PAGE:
1. User with Mailbox (operator)
    2. Distribution List
  • After the call:

If the operator is unavailable, the caller can leave a message. The message recipient is the operator that is a preconfigured user with a mailbox and the assigned extension 99990. To listen to the operator messages, call Cisco Unity Connection from any phone and press the Messages button or dial the voicemail pilot number. Press the asterisk or star key (*) to reach the sign-in menu, then enter the ID 99990 and the PIN. After the message is taken, the Goodbye call handler is chosen.

Caller Input Analysis

This topic analyzes the call action based on the caller input.

Caller input analysis:

  • Dial an extension, press 4 for the directory call handler, or wait.
  • An extension is recognized if the second digit is dialed within 1500 ms.
  • At any time you may dial 0 or # to reach the operator.
  • Dialing * allows you to log in with any mailbox ID.

The caller can dial an extension at any time, press 4 for the directory call handler, or wait to be transferred to the operator if available. The caller also can press the asterisk or star (*) key to log in to the personal mailbox by entering the ID and PIN. The caller can press the pound (#) key or 0 to reach the operator without waiting.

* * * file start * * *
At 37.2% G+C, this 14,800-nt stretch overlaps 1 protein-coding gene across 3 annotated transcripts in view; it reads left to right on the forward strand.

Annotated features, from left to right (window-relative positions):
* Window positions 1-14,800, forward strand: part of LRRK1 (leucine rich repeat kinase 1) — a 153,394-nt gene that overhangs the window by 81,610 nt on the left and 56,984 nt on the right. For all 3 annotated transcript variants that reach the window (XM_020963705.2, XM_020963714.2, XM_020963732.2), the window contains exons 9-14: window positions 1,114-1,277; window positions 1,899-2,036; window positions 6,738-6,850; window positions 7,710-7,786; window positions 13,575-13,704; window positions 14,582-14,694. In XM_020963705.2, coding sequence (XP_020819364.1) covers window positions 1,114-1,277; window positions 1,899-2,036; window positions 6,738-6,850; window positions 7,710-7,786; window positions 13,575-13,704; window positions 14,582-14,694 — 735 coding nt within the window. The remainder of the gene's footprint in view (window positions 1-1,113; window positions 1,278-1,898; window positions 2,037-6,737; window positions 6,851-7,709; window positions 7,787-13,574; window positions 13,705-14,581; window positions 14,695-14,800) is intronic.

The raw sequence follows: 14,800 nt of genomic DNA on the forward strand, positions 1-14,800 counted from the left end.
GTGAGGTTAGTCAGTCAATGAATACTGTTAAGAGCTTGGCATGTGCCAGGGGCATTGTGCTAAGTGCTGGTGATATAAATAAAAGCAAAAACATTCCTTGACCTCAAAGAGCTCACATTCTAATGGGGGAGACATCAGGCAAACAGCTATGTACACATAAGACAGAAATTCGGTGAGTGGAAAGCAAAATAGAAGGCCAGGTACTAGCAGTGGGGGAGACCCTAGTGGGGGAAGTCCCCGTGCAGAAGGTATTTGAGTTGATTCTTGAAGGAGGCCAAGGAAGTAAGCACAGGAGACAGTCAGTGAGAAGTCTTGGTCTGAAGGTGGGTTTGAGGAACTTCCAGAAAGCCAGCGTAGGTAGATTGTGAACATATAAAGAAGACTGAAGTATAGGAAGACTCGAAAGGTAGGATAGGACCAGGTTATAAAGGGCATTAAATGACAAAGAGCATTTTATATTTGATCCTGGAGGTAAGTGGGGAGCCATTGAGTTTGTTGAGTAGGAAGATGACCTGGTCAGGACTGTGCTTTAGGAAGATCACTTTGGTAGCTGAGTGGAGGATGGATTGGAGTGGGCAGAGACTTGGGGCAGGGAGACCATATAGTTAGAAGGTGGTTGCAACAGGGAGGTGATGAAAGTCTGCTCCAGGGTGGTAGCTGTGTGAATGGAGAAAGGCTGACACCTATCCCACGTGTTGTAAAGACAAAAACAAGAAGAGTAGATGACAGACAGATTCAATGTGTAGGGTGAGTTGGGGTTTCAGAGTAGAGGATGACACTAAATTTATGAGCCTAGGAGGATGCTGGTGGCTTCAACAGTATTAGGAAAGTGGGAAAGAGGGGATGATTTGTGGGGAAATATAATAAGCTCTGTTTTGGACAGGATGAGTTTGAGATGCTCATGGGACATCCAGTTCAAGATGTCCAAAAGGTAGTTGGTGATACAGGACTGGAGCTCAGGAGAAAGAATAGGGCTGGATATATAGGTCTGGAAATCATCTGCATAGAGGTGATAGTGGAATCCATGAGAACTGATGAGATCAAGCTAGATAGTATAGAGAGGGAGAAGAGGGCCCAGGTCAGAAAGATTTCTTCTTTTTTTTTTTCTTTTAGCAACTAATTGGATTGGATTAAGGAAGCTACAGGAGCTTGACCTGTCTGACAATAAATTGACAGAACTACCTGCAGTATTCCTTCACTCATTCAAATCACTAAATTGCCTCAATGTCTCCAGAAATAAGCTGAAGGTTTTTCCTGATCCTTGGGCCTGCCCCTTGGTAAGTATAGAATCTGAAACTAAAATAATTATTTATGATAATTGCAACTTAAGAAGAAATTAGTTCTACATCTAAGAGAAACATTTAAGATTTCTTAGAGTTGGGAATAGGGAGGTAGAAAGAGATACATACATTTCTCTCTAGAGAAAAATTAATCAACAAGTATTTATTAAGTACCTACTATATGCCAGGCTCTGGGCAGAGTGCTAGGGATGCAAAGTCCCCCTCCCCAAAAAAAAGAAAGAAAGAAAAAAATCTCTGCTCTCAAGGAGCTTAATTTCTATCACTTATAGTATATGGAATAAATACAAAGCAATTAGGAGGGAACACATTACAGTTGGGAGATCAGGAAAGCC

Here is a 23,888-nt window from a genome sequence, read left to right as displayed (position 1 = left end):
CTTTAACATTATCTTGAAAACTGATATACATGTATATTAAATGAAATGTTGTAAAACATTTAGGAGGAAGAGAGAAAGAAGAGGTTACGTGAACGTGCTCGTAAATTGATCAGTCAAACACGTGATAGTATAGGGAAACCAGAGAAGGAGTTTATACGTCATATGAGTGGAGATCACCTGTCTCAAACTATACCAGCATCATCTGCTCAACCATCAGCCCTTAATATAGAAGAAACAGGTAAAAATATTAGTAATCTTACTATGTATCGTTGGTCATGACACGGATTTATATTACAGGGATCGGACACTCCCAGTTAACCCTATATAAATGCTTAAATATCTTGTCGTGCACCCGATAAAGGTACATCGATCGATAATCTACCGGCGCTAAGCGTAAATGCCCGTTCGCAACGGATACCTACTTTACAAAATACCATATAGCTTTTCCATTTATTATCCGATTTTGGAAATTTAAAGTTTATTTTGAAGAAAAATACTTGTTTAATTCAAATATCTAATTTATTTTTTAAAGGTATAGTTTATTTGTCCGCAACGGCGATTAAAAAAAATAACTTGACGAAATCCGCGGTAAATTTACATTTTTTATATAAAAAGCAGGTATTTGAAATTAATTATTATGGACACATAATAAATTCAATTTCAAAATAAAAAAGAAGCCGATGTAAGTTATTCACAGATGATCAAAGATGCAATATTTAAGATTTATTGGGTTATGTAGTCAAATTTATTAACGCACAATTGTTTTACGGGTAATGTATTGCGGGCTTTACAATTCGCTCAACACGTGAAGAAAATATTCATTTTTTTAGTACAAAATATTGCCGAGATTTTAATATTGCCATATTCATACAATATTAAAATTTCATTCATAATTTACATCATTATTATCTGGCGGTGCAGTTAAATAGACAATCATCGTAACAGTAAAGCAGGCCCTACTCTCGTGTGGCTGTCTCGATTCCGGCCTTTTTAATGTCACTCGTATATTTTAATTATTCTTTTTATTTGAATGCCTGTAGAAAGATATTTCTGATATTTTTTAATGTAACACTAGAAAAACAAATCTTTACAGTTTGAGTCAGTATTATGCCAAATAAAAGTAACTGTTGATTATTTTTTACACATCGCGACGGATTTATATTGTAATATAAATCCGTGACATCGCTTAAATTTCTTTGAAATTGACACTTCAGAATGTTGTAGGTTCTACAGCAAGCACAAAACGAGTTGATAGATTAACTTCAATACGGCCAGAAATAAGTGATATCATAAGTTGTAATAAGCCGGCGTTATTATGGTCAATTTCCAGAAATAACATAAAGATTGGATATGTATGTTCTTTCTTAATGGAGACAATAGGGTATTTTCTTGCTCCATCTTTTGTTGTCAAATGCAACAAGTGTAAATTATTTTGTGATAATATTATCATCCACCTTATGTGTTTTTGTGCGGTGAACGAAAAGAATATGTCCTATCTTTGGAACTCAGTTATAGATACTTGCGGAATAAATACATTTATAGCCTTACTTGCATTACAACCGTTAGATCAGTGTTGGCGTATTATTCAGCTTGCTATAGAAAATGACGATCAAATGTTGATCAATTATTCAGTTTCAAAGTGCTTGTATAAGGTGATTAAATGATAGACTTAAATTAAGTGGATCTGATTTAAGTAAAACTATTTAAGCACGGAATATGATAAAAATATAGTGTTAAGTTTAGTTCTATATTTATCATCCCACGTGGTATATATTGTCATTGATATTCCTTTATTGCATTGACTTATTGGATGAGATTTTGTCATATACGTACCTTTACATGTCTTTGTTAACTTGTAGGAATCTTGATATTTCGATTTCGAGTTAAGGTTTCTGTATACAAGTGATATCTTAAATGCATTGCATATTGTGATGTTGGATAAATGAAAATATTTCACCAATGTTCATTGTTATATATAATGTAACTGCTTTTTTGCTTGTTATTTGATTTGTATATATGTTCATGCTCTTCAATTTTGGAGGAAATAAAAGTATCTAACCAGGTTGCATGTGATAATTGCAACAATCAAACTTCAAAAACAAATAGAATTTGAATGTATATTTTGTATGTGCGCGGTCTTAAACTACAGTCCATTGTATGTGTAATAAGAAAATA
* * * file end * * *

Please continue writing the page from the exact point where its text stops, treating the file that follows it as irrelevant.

How does Cisco Unity Connection distinguish between, for example, the directory choice (4) and the directory number 4001? The Wait for Additional Digits 1500-ms setting gives the caller exactly 1.5 seconds to press 0 after pressing 4. If the caller waits 2 seconds, the call reaches the directory call handler, because Cisco Unity Connection will recognize only the entry 4. If the caller presses 5 only, nothing happens; this key is ignored because call action Ignore is specified.


Only extensions configured in Cisco Unity Connection are recognized as valid.

The caller presses 4 for the directory: The call action is to connect to the default directory handler.